Sequence organisation

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Sequence organisation





  • Adjacency pairs




  • Preference structure

A

Controller: I’m talking to 274. Right?



Driver: Yes. That’s me.
B

Controller: Your ignition’s not on the blink?

Driver: No.

Harold Pinter, Victoria Station


These are examples of adjacency pairs, linked utterances whose first part projects the production of a relevant second part - greetings and question-answer sequences are often cited as examples. In Victoria Station the Controller’s questions expects an answer - in CA terms the answer is a relevant next action. If one is not forthcoming or if a greeting is not returned then this creates a hiatus and the absence becomes noticeable and accountable in the analysis.

Adjacency is the most common way in which action sequences are linked in conversation and are therefore the building blocks around which interactional speech episodes are constructed (Hutchby and Wooffitt 1998: 39-47). The importance of closing out an adjacency pair is dramatically illustrated when Macbeth is unable to make the appropriate response to a prayer by one of his sleeping servants:

Macbeth: One cried, "God bless us!" and "Amen" the other,

As they had seen me with these hangman's hands.

Listening their fear, I could not say "Amen,"

When they did say, "God bless us!"

Lady Macbeth: Consider it not so deeply.

Macbeth: And "Amen"

Stuck in my throat. But wherefore could not I pronounce

"Amen"? I had most need of blessing

W. Shakespeare, Macbeth, II.ii.26-33

Macbeth knows that the ritual closing for “Amen” is “Amen” and holds himself accountable for his inability to respond to the prayer.

Both of the adjacency pairs in Victoria Station involve preferred responses by the Driver. A typical example is an “agreement” response to a question. Although the Driver’s replies are quite different (A is affirmative and B is negative), they are both preferred because they are in agreement with the previous speaker. This is the default response because it “follows the established norms, is socially affiliative, and promotes reciprocity of perspectives” (Seedhouse 2004: 24).

A dispreferred response is quite the opposite. When we disagree with or refuse something or somebody, we are carrying out a disaffiliative action, which goes against social norms and indicates that the speakers do not have the same perspective. This action will therefore be marked differently. An important characteristic of preference is that it is usually brief and unhesitating - agreement does not tend to require explanation and none tends to be given. Dispreference, on the other hand, is non-affiliative and therefore noticeable and accountable. For this reason a dispreferred response tends to require a more extended, i.e. marked, explanation to justify it.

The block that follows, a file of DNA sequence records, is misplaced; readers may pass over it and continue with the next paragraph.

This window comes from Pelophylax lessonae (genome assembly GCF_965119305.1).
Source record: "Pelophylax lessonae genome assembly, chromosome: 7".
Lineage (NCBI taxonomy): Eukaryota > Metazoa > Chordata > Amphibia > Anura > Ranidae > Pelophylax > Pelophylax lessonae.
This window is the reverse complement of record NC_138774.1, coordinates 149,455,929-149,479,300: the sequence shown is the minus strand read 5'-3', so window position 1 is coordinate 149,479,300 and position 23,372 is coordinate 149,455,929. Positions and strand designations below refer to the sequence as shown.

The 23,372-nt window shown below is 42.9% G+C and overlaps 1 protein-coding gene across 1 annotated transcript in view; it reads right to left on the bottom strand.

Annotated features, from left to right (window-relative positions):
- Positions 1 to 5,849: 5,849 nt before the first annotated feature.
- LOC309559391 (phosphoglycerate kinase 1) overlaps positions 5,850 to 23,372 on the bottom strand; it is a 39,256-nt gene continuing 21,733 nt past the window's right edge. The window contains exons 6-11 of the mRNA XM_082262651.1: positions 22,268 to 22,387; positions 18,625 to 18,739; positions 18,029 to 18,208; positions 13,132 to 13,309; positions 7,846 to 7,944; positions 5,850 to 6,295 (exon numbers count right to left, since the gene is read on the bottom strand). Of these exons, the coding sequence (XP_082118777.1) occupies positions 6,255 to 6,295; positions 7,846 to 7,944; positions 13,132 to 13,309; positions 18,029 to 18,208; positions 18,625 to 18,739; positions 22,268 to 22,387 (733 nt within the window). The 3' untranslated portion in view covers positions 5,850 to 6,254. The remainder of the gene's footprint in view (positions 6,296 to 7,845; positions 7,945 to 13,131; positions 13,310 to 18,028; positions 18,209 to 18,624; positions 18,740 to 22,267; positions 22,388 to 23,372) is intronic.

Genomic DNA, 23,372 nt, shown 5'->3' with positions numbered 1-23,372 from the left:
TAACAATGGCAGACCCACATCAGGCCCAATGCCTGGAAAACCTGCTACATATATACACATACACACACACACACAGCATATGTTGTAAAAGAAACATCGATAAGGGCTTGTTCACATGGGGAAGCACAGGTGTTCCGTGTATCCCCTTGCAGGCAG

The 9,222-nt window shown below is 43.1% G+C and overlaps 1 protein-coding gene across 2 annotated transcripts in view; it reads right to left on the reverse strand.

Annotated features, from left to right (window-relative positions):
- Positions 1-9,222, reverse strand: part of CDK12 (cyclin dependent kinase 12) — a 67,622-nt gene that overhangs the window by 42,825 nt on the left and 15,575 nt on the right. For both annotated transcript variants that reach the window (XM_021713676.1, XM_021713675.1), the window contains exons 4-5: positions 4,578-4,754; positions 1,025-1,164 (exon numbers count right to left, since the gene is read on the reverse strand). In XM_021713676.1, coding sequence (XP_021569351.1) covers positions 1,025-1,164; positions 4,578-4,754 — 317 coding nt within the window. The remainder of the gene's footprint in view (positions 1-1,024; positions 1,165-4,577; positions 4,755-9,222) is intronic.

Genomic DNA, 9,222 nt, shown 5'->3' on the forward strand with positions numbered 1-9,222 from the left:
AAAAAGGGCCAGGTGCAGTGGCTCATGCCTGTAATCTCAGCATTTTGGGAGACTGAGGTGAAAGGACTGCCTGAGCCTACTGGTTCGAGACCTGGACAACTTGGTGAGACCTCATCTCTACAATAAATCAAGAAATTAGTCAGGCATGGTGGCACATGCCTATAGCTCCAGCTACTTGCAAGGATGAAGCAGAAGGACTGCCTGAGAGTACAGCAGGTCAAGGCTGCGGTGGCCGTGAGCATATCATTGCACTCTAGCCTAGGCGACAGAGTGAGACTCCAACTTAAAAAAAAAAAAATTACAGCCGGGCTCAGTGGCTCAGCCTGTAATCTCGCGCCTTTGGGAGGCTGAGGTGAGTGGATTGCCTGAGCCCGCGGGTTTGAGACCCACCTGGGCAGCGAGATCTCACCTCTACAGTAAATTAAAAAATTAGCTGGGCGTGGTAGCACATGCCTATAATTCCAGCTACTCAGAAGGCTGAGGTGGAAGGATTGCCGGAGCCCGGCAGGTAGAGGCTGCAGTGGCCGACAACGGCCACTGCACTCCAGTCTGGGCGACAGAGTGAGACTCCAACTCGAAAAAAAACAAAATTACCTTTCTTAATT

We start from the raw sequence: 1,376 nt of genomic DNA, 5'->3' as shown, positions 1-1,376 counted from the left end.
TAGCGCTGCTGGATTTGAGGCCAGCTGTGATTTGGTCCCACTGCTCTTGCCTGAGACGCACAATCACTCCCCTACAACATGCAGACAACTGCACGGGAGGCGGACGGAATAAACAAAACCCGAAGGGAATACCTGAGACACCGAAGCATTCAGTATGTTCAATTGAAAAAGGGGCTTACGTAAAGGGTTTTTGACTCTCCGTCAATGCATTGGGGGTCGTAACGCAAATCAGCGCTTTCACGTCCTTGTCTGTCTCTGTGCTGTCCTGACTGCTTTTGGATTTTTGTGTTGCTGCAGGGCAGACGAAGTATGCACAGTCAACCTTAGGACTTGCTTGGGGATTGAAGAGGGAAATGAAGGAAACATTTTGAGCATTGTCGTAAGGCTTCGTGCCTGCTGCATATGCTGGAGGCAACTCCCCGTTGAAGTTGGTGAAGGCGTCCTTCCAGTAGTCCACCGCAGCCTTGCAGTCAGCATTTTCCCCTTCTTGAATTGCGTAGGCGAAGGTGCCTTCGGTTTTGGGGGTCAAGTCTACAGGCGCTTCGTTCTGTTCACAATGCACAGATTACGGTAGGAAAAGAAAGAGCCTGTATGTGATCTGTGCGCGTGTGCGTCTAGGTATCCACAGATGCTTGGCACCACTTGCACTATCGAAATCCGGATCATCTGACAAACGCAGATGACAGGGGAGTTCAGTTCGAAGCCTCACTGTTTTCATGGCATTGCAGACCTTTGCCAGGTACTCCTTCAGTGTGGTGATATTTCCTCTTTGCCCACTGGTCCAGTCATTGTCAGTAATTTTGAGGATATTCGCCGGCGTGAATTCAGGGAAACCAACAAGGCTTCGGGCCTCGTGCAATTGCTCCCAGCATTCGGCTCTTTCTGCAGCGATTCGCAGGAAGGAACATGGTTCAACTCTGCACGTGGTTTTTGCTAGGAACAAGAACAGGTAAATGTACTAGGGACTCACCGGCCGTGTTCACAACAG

Preference structure in storytelling episodes sheds light on the degree of affiliation between speakers, which can then be used for dramatic purposes. In the following example from Macbeth a dream announcement is not turned into a story but is used as a pretext for discussing Macbeth’s state of mind:


Enter Macbeth and Servant with a torch


Banquo: All’s well. I dreamt last night of the Three Weird Sisters. To

you they have show’d some truth.

Macbeth: I think not of them; yet when we can entreat an hour to serve,

We would spend it in some words upon that business,

If you would grant the time.

W. Shakespeare, Macbeth, II.ii.20-25


Overlap, interruption and repair
Overlapping talk is unusual in naturally-occurring speech. Levinson (1983: 296) reports that “less than 5% of the speech stream is delivered in overlap”. There are occasions when talk can be “designedly simultaneous” (Schegloff 2000: 48), for example when a speaker is in agreement with a previous speaker, but generally turn-taking takes place on the basis of one speaker at a time. “Troublespots” are areas in which speakers judge that talk is being impeded and the way in which speakers deal with this kind of problem is termed “repair”. In literary discourse overlap time is never overtly marked in terms of seconds as it would be in a normal CA transcript. Instead it can be signalled by the author’s use of brackets or a stage direction such as simultaneously. In this case the overlap can be safely regarded as marked and therefore a sign of disaffiliation, which in interactional terms is an indicator of trouble.

A very straightforward example of repair is shown in the story below (Villain) as Edmund attempts to tell Gloucester how Edgar had tried to persuade him to murder him:


Villain

Gloucester: Where is the villain, Edmund?

Edmund: Fled this way, sir. When by no means he could--

Gloucester: Pursue him, ho! Go after. [Exeunt some Servants]

- By no means what?
Edmund: Persuade me to the murder of your lordship;

W. Shakespeare, King Lear, II.i.42-45


Gloucester interrupts Edmund’s narrative to tell his servants to go after Edgar but immediately repairs the interruption by repeating Edmund’s words verbatim (by no means). This signals that he had been listening to the story and would like him to continue from where he left off. Once the repair is complete, speaker and listener are realigned and Edmund can resume the story where he had finished.